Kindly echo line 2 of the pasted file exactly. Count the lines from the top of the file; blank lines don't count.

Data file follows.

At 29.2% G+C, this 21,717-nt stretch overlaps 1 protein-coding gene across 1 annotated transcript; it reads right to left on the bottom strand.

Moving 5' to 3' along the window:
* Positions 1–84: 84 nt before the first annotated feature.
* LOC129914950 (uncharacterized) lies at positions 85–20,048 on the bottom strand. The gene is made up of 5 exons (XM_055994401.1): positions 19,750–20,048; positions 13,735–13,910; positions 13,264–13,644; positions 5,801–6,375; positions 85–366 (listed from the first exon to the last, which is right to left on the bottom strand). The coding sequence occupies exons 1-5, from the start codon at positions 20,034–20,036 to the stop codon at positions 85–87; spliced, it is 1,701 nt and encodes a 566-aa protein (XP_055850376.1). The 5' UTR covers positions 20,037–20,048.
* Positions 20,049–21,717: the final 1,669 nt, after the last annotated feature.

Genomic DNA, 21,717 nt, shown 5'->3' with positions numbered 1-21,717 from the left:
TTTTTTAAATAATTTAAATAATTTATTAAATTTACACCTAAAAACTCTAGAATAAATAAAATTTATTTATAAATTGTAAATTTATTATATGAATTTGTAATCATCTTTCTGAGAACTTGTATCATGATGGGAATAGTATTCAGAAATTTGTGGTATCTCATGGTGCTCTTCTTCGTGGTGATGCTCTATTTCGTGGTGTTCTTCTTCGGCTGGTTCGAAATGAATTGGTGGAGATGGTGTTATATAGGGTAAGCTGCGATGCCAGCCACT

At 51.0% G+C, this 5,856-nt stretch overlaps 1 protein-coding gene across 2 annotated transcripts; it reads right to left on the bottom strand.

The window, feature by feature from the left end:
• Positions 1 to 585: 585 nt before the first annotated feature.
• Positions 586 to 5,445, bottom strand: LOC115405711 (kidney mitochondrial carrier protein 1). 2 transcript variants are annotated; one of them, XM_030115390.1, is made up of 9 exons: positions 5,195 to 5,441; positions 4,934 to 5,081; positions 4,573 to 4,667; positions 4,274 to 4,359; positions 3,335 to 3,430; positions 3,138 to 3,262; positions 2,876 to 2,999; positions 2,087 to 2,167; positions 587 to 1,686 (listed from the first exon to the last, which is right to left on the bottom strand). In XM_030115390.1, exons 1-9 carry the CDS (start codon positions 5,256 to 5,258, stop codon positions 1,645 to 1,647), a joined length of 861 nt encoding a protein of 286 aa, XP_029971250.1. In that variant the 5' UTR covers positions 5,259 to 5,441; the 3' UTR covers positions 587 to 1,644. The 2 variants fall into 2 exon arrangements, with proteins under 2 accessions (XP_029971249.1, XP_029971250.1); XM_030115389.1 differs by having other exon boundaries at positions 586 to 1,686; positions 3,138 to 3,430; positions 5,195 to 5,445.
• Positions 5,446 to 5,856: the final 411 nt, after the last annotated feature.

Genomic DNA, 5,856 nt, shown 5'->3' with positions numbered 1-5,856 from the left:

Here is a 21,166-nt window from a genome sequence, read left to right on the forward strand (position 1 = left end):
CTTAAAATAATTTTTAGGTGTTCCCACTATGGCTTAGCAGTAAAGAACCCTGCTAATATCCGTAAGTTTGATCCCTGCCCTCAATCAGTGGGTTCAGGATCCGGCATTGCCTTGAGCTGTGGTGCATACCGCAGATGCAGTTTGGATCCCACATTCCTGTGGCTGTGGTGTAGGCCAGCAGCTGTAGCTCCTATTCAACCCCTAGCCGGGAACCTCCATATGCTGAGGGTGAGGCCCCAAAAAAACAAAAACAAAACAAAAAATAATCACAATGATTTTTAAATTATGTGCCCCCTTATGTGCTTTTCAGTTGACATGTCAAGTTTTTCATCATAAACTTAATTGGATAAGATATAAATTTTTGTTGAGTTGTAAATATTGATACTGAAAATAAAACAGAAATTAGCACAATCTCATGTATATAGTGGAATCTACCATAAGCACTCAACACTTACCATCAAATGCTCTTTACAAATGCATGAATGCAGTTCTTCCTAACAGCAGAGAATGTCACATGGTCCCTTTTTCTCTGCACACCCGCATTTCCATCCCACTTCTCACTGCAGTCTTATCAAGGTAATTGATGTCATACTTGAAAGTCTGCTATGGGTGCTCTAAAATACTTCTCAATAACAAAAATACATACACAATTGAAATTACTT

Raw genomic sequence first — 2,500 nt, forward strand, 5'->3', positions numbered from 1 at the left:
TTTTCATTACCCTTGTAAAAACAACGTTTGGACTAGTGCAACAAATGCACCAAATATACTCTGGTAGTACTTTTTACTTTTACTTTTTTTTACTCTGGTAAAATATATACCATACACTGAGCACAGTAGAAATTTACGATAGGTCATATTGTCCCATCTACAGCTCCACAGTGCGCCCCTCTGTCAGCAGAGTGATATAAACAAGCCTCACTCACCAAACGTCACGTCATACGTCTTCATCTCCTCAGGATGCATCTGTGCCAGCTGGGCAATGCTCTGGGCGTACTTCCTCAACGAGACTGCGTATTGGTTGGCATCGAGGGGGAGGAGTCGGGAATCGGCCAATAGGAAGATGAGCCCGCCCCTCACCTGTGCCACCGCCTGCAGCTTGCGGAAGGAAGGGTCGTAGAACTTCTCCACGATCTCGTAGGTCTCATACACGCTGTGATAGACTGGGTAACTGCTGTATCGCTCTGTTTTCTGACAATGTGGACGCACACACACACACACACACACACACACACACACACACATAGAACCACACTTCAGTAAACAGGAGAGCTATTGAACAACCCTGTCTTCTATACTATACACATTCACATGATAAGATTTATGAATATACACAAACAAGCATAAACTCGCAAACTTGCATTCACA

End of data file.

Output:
Moving 5' to 3' along the window: